Spironolactone stimulation of gonadotropiri secretion in boys with delayed adolescence

R. J. Santen, H. E. Kulin, D. L. Loriaux, J. Friend

Research output: Contribution to journalArticlepeer-review

17 Scopus citations


Spironolactone (Aldactone®) acts as an antiandrogen by blocking testosterone synthesis and competing with testosterone for the androgen receptor. These properties of the mineralocorticoid antagonist were used in an attempt to interrupt the gonadal-pituitary-hypothalamic negative feedback axis and thereby stimulate LH and FSH in 7 boys with delayed puberty. Following administration of aldactone (5 mg/kg) daily for one week, there was a significant (P < .01) mean increase in serum LH of 60%. In all 7 boys an absolute rise in LH was observed, but these changes were statistically significant in only 5 individuals. While mean FSH levels increased by 60% in this group of boys, the individual responses were variable. No rise in gonadotropin levels occurred in 2 patients with Kallmann's syndrome, who also received 5 mg/kg of spironolactone daily for 1 week. Large doses of the drug appeared necessary to stimulate gonadotropin secretion since a dose of 3 mg/kg per day did not cause LH or FSH increments in 2 additional patients with delayed puberty. Progesterone and 17a-hydroxyprogesterone levels increased to a greater extent than LH and FSH in response to spironolactone, reflecting either adrenal or testicular enzyme inhibition. Spironolactone is the first drug shown to be capable of stimulating gonadotropin secretion by interrupting negative feedback inhibition in boys with delayed puberty.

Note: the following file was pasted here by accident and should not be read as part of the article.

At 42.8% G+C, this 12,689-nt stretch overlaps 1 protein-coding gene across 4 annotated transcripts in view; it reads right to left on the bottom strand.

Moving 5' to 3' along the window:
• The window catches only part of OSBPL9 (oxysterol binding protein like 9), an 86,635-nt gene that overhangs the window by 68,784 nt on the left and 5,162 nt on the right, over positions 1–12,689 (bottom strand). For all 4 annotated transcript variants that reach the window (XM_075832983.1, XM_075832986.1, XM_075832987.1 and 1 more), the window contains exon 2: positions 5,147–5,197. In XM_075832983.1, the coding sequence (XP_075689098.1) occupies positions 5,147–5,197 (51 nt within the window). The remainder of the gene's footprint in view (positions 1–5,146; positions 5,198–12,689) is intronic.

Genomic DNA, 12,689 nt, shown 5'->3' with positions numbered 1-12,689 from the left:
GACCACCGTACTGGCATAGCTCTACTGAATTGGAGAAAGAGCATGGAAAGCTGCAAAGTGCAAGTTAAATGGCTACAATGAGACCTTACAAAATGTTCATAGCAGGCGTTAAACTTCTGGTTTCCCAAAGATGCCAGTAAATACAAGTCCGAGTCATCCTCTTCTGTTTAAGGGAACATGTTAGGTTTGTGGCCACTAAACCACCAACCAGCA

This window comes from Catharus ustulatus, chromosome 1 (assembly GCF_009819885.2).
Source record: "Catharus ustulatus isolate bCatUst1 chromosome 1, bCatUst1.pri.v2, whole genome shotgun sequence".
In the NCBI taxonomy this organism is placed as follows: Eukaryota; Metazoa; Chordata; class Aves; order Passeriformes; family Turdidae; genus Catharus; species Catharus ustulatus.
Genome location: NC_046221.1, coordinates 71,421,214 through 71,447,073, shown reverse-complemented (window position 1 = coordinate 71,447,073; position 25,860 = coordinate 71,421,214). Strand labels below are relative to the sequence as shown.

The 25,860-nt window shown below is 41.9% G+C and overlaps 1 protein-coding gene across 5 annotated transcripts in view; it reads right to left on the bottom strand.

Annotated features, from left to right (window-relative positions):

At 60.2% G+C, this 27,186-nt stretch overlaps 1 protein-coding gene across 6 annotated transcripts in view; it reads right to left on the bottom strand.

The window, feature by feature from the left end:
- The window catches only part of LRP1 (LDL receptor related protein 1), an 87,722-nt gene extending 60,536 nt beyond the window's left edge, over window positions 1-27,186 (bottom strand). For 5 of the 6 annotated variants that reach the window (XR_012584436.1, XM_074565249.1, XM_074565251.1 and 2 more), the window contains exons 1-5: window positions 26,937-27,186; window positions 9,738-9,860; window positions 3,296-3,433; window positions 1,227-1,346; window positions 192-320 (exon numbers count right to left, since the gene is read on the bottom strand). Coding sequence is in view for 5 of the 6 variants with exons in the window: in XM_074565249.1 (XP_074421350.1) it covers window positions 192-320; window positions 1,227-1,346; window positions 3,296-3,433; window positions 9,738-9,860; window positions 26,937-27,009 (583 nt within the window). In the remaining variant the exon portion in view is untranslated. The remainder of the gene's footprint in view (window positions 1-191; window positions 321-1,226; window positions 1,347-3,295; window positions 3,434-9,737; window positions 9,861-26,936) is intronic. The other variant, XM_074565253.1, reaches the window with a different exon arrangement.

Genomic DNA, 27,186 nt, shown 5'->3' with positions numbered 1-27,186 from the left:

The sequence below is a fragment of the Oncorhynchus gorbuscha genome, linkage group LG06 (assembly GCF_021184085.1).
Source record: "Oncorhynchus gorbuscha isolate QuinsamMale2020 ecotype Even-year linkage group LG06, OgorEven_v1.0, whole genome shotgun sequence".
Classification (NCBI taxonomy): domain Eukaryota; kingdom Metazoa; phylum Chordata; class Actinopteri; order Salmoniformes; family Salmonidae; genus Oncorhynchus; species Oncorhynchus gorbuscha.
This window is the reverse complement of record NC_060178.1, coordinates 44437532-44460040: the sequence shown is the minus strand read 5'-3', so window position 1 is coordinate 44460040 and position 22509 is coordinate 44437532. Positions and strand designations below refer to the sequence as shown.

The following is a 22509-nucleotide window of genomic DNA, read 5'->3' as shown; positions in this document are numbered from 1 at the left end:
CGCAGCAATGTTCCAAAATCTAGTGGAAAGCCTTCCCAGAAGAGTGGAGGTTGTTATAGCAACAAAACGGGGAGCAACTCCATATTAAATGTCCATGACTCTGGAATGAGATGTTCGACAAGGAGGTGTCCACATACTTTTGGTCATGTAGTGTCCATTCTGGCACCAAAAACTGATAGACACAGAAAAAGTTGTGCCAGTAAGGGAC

Original languageEnglish (US)
Pages (from-to)1386-1390
Number of pages5
JournalJournal of Clinical Endocrinology and Metabolism
Issue number6
StatePublished - Dec 1976
Externally publishedYes

ASJC Scopus subject areas

  • Endocrinology, Diabetes and Metabolism
  • Biochemistry
  • Endocrinology
  • Clinical Biochemistry
  • Biochemistry, medical


Dive into the research topics of 'Spironolactone stimulation of gonadotropiri secretion in boys with delayed adolescence'. Together they form a unique fingerprint.

Cite this